Why Schools Should Take The Plunge Into The Deep-end Of VR
Steve Bambury of VirtualiTeach and JESS Dubai discusses the 'why' of integrating high-end VR in schools.
As the new academic year begins, more and more educators around the world are beginning to look for ways to incorporate virtual reality (VR) in their classrooms to enrich lessons and provide unique learning opportunities for their students. Most of them however are still focused on VR mobile headsets with either iPods or cheap mobile phones inside them. Whilst there is a wealth of great mobile VR content available (with apps like CoSpaces, Nearpod and Google Expeditions being the most broadly used), this level of technology is inherently limited. In many cases the apps will offer some form of 360° images or videos and the student’s experience is quite passive. They can definitely still make an impact if harnessed carefully but can never offer the same level of engagement and immersion as is possible with full 6 degrees-of-freedom (DOF) headsets.
Education in general is a cash-poor industry and the cost to implement just a single Vive or Rift (along with the requisite VR-ready PC) can put off educators and school leaders. Opinions have also been tempered by the fact that in the last five years many schools have entered an era of 1:1 mobile devices in the classroom. In fact, to some, the thought of reverting to a single shared device having to dedicate a special space to access technology could feel positively archaic.
Those of us old enough to remember education in the early 1980’s will likely recall the days of a school owning a single computer which was transported from room to room on a cart or trolley. The teacher would bring it into the room to a mixture of delighted shrieks and awe-filled gasps as if it was the Ark of the Covenant.
Of course it would then take the better part of the lesson to actually boot up and even then very few students would get a little time with the technological marvel. Ironically even after many schools began to invest in computing labs in the late early 1990’s many still used the carts to haul around the school’s lone television set and VHS player. Schools that were early adopters of computers back then were able to offer exciting new learning experiences to their students, engaging them in ways that were previously impossible. They were also able to help those students begin to develop a better understanding of this new technology which in many cases was not readily available to them at home. Better yet, they were preparing them for the jobs of the future and the brave new digital world that we live in today. Those same schools were able to start upskilling their staff in the use of educational technology, igniting passions for digital learning and fostering the first generation of edtech thought leaders.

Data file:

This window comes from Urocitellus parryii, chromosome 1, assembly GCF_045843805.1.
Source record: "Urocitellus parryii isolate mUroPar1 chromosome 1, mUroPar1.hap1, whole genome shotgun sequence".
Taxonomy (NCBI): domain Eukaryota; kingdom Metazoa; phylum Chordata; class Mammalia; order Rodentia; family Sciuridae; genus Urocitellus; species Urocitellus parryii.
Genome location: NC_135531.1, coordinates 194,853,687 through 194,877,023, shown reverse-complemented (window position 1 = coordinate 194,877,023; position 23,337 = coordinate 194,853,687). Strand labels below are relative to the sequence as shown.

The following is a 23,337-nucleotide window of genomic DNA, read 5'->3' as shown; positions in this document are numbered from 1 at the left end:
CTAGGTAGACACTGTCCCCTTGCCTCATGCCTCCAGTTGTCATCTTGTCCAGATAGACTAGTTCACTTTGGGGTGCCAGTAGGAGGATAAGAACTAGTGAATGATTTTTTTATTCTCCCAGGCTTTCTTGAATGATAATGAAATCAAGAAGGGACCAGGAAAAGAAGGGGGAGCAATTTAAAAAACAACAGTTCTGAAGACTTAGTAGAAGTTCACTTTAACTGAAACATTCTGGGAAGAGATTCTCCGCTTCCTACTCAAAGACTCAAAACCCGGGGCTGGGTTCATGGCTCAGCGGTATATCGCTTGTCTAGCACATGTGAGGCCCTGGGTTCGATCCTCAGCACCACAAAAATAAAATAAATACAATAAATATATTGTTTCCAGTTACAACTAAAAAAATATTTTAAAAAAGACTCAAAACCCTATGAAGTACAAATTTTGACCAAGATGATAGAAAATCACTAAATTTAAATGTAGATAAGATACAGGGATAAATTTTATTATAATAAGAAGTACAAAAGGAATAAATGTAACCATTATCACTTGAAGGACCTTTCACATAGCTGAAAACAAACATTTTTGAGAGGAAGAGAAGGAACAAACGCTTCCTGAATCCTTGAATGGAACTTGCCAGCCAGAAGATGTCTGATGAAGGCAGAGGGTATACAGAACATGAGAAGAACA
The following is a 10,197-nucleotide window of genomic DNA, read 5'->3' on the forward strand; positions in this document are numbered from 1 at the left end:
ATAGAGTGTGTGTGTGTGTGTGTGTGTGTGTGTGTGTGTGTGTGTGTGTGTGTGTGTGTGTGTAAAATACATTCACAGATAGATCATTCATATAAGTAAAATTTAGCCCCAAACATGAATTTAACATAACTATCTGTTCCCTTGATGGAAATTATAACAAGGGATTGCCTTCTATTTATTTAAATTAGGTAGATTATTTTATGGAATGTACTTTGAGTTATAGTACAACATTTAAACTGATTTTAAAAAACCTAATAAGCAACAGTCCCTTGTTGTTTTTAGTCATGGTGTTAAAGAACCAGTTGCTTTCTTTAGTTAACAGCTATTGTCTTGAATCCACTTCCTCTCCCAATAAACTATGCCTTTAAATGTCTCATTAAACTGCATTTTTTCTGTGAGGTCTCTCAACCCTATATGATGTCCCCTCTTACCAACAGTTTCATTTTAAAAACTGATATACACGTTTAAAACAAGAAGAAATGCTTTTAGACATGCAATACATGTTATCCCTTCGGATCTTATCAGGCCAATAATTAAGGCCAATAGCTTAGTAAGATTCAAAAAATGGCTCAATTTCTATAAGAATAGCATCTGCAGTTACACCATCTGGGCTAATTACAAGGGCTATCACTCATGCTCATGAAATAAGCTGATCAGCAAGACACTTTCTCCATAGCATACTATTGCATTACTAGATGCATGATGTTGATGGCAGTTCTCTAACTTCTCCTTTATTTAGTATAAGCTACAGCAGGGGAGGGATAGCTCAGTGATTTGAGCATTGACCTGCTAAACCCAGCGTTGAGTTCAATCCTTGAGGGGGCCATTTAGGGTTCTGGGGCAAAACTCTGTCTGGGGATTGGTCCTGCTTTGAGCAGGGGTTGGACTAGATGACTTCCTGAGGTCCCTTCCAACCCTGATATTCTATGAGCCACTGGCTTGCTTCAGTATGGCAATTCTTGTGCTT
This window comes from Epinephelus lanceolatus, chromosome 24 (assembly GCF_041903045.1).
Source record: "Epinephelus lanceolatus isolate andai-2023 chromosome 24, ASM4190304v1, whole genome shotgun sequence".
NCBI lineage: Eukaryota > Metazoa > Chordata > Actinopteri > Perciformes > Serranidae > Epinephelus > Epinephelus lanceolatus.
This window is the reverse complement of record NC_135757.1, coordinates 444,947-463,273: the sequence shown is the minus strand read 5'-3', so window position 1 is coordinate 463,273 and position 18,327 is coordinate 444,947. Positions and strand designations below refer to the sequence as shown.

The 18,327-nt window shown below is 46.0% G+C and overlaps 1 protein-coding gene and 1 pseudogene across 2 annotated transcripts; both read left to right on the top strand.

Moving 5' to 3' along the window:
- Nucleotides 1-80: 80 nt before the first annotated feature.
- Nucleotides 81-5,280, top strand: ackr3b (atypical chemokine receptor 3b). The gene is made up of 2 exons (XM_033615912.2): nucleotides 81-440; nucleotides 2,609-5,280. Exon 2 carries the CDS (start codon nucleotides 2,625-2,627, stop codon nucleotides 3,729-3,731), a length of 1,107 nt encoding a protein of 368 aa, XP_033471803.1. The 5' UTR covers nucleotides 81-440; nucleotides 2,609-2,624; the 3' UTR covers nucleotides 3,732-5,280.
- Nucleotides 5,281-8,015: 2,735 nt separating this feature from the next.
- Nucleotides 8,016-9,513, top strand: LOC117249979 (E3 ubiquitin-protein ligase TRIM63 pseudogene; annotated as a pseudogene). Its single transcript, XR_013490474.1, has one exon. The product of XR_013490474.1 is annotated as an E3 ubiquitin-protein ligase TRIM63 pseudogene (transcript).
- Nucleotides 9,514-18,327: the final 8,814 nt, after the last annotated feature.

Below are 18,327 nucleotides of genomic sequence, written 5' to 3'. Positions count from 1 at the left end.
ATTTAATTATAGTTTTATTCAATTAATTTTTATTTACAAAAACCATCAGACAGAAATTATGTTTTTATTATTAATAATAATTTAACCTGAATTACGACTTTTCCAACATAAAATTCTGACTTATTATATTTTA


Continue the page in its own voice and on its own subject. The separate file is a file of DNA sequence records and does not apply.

Flash back to the present and some educators are wary of VR as they think it could be just another educational fad. I can empathise with their caution as the edtech world has become something akin to the Wild West, with vendors, suppliers and sales reps constantly looking for schools to invest in their products. Schools want to keep up but between Cloud Computing, coding, STEM and every other new digital trend, the path can be unclear at the best of times. What makes the challenge even more difficult in education is that schools are preparing young people for an ever-evolving future, making the need for careful investment in emerging technology more pertinent.
When it comes to VR, what schools need to understand is that this is not just a cool new gimmick that can be deployed in a lesson for a shallow WOW moment. Immersive technologies and spatial computing are the next evolution of the digital world as a whole. The question is not will our students be using this technology in the future – it’s how soon will it become the norm?
It’s true that right now the cost to invest in high-end VR is relatively high, especially as the PC-power needed to run these types of headsets is also steep. (NB: if you adjust the price to accommodate for inflation, the relative cost of an IBM Personal Computer 5150, released in 1981, would be over $4000 (USD).) Costs are falling though and the VR-ready laptop I bought two years ago to run my HTC Vive retails for half the price it did then and still does the job just fine. In those two years, I’ve been using the Vive as well as other headsets like Acer’s Windows Mixed Reality and more recently the Vive Focus across the three schools that make up JESS Dubai. I’ve seen many outstanding learning experiences take place; I’ve seen students have visceral moments of understanding and I’ve seen staff have revelations in how they approach the delivery of content. In the follow-on to this article I’ll share some examples of how to harness a single VR setup effectively within a classroom, from logistics to learning outcomes.
Our students need to be ready for a future where virtual reality will permeate many facets of their everyday lives. Technology costs will always fall and new, more expensive generations of technology will always emerge but as the VR train really begins to gather steam, remember that If your school just continues to sit back and wait to for the ideal time to jump onboard, you could find yourself left waiting on the platform.